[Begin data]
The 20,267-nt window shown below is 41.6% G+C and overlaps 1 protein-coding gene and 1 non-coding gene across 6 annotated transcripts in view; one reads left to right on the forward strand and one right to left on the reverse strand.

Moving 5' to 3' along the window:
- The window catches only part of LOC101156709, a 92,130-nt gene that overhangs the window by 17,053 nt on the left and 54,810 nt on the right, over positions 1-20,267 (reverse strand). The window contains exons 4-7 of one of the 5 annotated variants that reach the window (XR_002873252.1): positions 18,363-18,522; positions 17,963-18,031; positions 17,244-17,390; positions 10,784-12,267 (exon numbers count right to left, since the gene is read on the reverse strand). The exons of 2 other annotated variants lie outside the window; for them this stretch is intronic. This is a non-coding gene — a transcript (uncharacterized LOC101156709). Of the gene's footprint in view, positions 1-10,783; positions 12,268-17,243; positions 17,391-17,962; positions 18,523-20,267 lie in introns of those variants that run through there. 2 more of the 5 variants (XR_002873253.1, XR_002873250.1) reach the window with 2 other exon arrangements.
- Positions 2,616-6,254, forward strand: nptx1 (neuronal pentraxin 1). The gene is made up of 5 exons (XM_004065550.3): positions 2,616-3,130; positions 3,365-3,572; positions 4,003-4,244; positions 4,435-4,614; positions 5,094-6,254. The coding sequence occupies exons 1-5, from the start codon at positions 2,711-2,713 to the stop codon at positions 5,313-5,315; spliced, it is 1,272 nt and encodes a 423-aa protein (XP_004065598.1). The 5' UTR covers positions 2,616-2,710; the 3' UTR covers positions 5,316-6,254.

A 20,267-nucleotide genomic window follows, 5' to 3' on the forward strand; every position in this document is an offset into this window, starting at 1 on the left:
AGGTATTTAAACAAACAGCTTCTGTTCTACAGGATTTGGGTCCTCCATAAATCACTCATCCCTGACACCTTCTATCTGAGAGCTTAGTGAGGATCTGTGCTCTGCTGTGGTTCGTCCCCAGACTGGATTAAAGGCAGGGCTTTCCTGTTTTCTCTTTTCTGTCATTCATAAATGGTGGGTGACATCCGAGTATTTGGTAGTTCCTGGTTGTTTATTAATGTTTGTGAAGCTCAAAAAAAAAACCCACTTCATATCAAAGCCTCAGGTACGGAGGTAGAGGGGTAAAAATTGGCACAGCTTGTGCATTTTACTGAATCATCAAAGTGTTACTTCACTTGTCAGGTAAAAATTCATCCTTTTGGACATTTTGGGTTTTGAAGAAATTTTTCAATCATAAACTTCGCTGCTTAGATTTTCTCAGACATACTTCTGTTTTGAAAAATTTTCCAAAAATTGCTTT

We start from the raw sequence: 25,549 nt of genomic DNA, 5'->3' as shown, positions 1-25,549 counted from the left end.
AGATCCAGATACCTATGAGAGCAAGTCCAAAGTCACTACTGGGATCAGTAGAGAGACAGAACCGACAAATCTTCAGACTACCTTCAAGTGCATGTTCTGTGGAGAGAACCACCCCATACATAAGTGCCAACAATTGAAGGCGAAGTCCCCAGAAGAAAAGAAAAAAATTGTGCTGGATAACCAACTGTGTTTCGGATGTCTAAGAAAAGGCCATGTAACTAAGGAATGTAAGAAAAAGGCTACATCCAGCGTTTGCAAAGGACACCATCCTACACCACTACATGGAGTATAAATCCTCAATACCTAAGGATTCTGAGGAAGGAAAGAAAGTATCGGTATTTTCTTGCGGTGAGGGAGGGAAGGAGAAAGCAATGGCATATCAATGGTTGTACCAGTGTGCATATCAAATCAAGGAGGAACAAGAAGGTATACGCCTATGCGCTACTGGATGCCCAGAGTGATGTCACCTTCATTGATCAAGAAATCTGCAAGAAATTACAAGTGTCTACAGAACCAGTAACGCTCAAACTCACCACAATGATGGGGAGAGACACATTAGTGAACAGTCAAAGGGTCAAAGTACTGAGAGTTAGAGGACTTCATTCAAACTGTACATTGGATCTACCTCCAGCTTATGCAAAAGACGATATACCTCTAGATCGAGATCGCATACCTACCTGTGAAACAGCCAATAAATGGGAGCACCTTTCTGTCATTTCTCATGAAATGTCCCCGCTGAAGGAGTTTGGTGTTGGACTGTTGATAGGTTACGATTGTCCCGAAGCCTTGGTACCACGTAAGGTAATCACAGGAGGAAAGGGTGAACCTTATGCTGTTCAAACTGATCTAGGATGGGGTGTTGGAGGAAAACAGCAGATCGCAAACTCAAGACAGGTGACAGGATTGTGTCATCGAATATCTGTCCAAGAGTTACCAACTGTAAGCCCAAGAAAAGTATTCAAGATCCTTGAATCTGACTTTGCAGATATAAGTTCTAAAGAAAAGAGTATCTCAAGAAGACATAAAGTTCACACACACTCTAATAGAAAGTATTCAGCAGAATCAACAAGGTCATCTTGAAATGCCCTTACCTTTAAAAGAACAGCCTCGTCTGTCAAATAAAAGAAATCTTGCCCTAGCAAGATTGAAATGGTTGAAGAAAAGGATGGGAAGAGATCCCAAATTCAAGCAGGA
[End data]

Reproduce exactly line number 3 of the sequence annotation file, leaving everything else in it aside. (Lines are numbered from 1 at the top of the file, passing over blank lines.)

- The window catches only part of LOC101156709, a 92,130-nt gene that overhangs the window by 17,053 nt on the left and 54,810 nt on the right, over positions 1-20,267 (reverse strand). The window contains exons 4-7 of one of the 5 annotated variants that reach the window (XR_002873252.1): positions 18,363-18,522; positions 17,963-18,031; positions 17,244-17,390; positions 10,784-12,267 (exon numbers count right to left, since the gene is read on the reverse strand). The exons of 2 other annotated variants lie outside the window; for them this stretch is intronic. This is a non-coding gene — a transcript (uncharacterized LOC101156709). Of the gene's footprint in view, positions 1-10,783; positions 12,268-17,243; positions 17,391-17,962; positions 18,523-20,267 lie in introns of those variants that run through there. 2 more of the 5 variants (XR_002873253.1, XR_002873250.1) reach the window with 2 other exon arrangements.